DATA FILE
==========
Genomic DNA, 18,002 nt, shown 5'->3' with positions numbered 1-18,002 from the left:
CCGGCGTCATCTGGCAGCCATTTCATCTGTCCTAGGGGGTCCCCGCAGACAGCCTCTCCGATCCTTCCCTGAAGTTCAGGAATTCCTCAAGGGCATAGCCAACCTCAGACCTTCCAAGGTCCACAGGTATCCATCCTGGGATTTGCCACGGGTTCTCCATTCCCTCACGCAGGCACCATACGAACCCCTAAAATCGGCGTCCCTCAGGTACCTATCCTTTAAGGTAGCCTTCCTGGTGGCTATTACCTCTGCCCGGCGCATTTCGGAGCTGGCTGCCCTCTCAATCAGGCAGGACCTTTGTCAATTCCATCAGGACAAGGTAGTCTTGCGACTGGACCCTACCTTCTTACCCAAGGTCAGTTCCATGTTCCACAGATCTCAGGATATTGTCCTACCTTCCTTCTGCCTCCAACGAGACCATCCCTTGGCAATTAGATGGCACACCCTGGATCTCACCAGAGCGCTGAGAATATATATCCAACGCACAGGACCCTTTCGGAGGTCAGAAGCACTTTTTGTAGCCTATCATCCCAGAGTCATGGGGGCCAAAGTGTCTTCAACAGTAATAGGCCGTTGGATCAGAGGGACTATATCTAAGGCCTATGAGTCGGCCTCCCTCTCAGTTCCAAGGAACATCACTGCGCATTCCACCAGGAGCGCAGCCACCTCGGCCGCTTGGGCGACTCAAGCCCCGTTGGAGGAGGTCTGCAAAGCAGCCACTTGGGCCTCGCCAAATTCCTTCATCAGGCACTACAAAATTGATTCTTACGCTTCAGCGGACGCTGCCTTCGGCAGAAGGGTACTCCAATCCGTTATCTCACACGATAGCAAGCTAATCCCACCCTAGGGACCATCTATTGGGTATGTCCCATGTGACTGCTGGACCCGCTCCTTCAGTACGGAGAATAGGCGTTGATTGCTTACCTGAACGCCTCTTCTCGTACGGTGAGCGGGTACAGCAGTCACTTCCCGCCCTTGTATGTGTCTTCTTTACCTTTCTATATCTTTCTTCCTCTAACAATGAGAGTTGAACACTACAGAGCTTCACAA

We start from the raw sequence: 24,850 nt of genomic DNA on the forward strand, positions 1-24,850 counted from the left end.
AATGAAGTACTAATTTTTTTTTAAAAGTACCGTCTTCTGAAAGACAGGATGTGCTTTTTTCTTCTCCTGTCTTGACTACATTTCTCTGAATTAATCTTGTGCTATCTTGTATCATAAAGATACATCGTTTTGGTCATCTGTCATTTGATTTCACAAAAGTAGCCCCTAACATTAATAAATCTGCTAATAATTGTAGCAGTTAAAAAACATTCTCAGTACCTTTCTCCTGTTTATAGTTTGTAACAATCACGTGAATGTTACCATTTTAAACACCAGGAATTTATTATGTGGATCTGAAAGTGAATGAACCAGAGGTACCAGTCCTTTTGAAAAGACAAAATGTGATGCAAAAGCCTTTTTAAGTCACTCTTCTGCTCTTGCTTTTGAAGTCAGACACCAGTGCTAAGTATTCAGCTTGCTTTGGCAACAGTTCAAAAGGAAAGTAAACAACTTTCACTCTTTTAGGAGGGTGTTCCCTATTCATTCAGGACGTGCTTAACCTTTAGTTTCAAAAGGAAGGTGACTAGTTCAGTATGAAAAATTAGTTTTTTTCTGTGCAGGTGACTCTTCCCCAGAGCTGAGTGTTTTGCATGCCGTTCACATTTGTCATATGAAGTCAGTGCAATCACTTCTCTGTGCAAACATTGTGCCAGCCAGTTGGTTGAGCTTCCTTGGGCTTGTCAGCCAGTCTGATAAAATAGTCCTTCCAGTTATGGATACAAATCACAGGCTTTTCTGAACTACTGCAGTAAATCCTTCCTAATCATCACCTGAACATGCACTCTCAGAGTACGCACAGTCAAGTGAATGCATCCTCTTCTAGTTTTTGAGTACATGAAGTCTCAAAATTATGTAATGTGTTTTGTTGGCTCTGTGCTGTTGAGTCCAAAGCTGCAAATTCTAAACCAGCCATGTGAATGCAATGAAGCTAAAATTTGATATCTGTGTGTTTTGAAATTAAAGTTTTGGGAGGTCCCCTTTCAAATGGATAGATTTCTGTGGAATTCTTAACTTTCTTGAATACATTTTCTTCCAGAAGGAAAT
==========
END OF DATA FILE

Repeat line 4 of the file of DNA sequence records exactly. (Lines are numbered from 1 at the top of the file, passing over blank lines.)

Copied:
AATGAAGTACTAATTTTTTTTTAAAAGTACCGTCTTCTGAAAGACAGGATGTGCTTTTTTCTTCTCCTGTCTTGACTACATTTCTCTGAATTAATCTTGTGCTATCTTGTATCATAAAGATACATCGTTTTGGTCATCTGTCATTTGATTTCACAAAAGTAGCCCCTAACATTAATAAATCTGCTAATAATTGTAGCAGTTAAAAAACATTCTCAGTACCTTTCTCCTGTTTATAGTTTGTAACAATCACGTGAATGTTACCATTTTAAACACCAGGAATTTATTATGTGGATCTGAAAGTGAATGAACCAGAGGTACCAGTCCTTTTGAAAAGACAAAATGTGATGCAAAAGCCTTTTTAAGTCACTCTTCTGCTCTTGCTTTTGAAGTCAGACACCAGTGCTAAGTATTCAGCTTGCTTTGGCAACAGTTCAAAAGGAAAGTAAACAACTTTCACTCTTTTAGGAGGGTGTTCCCTATTCATTCAGGACGTGCTTAACCTTTAGTTTCAAAAGGAAGGTGACTAGTTCAGTATGAAAAATTAGTTTTTTTCTGTGCAGGTGACTCTTCCCCAGAGCTGAGTGTTTTGCATGCCGTTCACATTTGTCATATGAAGTCAGTGCAATCACTTCTCTGTGCAAACATTGTGCCAGCCAGTTGGTTGAGCTTCCTTGGGCTTGTCAGCCAGTCTGATAAAATAGTCCTTCCAGTTATGGATACAAATCACAGGCTTTTCTGAACTACTGCAGTAAATCCTTCCTAATCATCACCTGAACATGCACTCTCAGAGTACGCACAGTCAAGTGAATGCATCCTCTTCTAGTTTTTGAGTACATGAAGTCTCAAAATTATGTAATGTGTTTTGTTGGCTCTGTGCTGTTGAGTCCAAAGCTGCAAATTCTAAACCAGCCATGTGAATGCAATGAAGCTAAAATTTGATATCTGTGTGTTTTGAAATTAAAGTTTTGGGAGGTCCCCTTTCAAATGGATAGATTTCTGTGGAATTCTTAACTTTCTTGAATACATTTTCTTCCAGAAGGAAAT